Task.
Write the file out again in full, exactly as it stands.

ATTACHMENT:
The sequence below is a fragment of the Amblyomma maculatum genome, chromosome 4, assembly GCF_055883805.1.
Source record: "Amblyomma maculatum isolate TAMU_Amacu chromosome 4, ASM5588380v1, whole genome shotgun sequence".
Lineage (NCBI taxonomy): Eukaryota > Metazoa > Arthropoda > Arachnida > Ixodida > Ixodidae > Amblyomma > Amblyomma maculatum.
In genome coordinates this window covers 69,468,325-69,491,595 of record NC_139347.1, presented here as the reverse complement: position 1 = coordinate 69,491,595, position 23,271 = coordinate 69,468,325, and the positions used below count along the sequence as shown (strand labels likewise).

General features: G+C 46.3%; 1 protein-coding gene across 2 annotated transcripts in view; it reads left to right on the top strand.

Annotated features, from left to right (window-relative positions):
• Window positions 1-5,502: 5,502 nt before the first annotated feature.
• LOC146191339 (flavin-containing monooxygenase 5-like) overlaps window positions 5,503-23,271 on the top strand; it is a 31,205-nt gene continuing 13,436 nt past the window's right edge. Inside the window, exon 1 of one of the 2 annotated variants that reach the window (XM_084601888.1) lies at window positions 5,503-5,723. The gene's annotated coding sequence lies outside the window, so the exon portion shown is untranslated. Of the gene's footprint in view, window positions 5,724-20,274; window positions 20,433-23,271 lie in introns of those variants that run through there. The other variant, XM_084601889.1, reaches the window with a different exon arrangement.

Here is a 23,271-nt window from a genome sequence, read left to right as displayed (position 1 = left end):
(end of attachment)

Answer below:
The sequence below is a fragment of the Amblyomma maculatum genome, chromosome 4, assembly GCF_055883805.1.
Source record: "Amblyomma maculatum isolate TAMU_Amacu chromosome 4, ASM5588380v1, whole genome shotgun sequence".
Lineage (NCBI taxonomy): Eukaryota > Metazoa > Arthropoda > Arachnida > Ixodida > Ixodidae > Amblyomma > Amblyomma maculatum.
In genome coordinates this window covers 69,468,325-69,491,595 of record NC_139347.1, presented here as the reverse complement: position 1 = coordinate 69,491,595, position 23,271 = coordinate 69,468,325, and the positions used below count along the sequence as shown (strand labels likewise).

General features: G+C 46.3%; 1 protein-coding gene across 2 annotated transcripts in view; it reads left to right on the top strand.

Annotated features, from left to right (window-relative positions):
• Window positions 1-5,502: 5,502 nt before the first annotated feature.
• LOC146191339 (flavin-containing monooxygenase 5-like) overlaps window positions 5,503-23,271 on the top strand; it is a 31,205-nt gene continuing 13,436 nt past the window's right edge. Inside the window, exon 1 of one of the 2 annotated variants that reach the window (XM_084601888.1) lies at window positions 5,503-5,723. The gene's annotated coding sequence lies outside the window, so the exon portion shown is untranslated. Of the gene's footprint in view, window positions 5,724-20,274; window positions 20,433-23,271 lie in introns of those variants that run through there. The other variant, XM_084601889.1, reaches the window with a different exon arrangement.

Here is a 23,271-nt window from a genome sequence, read left to right as displayed (position 1 = left end):